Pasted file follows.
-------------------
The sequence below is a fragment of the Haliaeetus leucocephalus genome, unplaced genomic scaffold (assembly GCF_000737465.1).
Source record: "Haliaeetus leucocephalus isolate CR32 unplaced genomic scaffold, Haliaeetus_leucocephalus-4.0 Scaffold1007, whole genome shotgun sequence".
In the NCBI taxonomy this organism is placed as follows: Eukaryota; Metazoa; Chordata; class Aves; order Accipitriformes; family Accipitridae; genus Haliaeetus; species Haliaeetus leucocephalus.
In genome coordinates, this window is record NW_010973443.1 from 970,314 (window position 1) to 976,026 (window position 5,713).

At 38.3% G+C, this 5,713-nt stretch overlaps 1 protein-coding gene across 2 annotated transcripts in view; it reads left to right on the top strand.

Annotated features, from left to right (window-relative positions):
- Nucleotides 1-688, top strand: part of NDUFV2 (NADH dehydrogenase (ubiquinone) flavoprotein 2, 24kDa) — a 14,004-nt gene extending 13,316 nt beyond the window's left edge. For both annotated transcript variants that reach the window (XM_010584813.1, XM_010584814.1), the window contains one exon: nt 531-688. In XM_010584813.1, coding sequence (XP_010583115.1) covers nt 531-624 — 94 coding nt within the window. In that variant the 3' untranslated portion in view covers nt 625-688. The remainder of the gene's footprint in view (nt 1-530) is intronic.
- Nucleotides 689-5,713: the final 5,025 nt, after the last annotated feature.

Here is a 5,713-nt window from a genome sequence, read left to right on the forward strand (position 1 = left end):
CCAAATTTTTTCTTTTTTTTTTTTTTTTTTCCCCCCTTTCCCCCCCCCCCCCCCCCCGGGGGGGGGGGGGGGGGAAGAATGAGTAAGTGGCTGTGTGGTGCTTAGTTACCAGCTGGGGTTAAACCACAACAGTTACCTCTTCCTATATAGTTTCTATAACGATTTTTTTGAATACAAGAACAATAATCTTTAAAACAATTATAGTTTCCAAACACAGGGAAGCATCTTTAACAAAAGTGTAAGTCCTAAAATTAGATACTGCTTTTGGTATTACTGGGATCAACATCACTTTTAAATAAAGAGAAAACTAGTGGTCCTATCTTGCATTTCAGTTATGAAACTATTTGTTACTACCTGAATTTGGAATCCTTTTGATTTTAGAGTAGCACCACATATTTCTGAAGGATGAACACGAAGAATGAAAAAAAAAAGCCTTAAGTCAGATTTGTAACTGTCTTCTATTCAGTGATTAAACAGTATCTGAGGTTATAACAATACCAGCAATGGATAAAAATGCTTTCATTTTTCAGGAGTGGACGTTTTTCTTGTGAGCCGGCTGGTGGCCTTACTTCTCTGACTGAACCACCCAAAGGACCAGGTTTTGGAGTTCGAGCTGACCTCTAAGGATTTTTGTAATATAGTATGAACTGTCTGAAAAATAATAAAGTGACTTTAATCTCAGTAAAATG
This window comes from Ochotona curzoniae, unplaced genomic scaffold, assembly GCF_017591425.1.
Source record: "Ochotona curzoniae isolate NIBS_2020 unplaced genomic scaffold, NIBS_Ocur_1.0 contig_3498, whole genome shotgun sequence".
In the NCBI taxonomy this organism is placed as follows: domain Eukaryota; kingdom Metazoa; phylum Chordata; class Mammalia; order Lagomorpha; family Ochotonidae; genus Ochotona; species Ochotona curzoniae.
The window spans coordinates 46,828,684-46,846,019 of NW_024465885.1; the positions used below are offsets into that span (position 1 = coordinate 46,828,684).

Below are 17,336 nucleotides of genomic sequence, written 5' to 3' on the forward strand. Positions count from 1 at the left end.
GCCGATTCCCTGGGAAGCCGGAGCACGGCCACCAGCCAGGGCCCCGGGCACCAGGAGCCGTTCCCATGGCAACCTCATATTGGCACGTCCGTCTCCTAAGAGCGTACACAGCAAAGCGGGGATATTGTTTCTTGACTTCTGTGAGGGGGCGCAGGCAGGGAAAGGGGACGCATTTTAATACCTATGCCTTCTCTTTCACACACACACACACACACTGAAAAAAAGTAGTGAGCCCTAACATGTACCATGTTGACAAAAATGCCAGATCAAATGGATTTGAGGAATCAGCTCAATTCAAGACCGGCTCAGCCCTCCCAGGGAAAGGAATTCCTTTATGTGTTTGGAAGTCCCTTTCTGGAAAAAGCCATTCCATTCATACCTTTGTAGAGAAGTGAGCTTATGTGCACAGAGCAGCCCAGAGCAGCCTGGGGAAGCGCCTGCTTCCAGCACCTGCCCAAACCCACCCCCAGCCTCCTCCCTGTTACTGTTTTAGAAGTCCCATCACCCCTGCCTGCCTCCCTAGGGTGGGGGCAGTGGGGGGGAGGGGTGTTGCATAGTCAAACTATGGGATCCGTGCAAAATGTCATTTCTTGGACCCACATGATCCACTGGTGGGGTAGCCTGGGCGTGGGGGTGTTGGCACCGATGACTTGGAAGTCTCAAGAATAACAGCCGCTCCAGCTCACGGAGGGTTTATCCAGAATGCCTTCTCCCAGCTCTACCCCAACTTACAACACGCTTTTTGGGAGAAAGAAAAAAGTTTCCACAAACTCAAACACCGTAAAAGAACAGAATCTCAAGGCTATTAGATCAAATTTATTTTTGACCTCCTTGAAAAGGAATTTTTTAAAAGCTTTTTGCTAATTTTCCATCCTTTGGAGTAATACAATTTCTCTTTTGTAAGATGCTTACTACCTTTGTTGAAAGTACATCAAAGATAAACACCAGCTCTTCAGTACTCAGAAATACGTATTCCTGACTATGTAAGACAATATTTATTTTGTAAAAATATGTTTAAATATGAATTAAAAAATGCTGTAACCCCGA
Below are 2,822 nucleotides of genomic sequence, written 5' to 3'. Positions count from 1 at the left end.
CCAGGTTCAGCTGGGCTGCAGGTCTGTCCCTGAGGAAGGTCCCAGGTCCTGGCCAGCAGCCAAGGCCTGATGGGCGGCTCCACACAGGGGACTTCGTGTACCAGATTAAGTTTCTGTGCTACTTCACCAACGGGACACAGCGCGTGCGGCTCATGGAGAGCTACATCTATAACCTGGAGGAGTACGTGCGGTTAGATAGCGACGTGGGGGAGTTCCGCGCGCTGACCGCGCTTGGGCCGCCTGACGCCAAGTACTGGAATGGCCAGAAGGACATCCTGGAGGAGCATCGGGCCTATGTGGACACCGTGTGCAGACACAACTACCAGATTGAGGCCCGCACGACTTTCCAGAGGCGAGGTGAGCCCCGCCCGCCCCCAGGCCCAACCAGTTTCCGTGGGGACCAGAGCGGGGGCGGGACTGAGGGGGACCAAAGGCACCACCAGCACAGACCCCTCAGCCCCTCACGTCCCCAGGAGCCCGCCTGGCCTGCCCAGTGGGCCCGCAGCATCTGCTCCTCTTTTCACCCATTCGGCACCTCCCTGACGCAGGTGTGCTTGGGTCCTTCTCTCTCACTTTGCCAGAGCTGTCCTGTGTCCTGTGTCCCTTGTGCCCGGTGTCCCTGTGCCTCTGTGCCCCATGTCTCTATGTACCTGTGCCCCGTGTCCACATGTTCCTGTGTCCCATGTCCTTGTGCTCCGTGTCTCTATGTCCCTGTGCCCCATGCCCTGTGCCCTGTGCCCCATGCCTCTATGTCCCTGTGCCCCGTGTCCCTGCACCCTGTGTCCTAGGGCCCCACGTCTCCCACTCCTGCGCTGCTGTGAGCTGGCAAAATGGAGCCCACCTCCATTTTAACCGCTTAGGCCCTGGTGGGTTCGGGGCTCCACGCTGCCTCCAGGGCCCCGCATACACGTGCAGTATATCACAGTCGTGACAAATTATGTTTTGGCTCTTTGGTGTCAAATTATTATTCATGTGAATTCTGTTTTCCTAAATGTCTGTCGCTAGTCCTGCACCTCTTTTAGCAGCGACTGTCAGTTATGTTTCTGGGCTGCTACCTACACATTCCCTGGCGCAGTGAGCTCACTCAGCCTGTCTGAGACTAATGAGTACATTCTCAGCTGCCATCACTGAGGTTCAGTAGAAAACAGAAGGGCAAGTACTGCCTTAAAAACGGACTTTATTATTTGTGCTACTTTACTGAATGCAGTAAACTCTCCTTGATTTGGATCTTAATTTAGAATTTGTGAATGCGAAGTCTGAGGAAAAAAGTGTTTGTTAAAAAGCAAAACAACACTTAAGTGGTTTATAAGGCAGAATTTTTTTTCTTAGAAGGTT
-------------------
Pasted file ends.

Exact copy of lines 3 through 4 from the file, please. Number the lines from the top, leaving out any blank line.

In the NCBI taxonomy this organism is placed as follows: Eukaryota; Metazoa; Chordata; class Aves; order Accipitriformes; family Accipitridae; genus Haliaeetus; species Haliaeetus leucocephalus.
In genome coordinates, this window is record NW_010973443.1 from 970,314 (window position 1) to 976,026 (window position 5,713).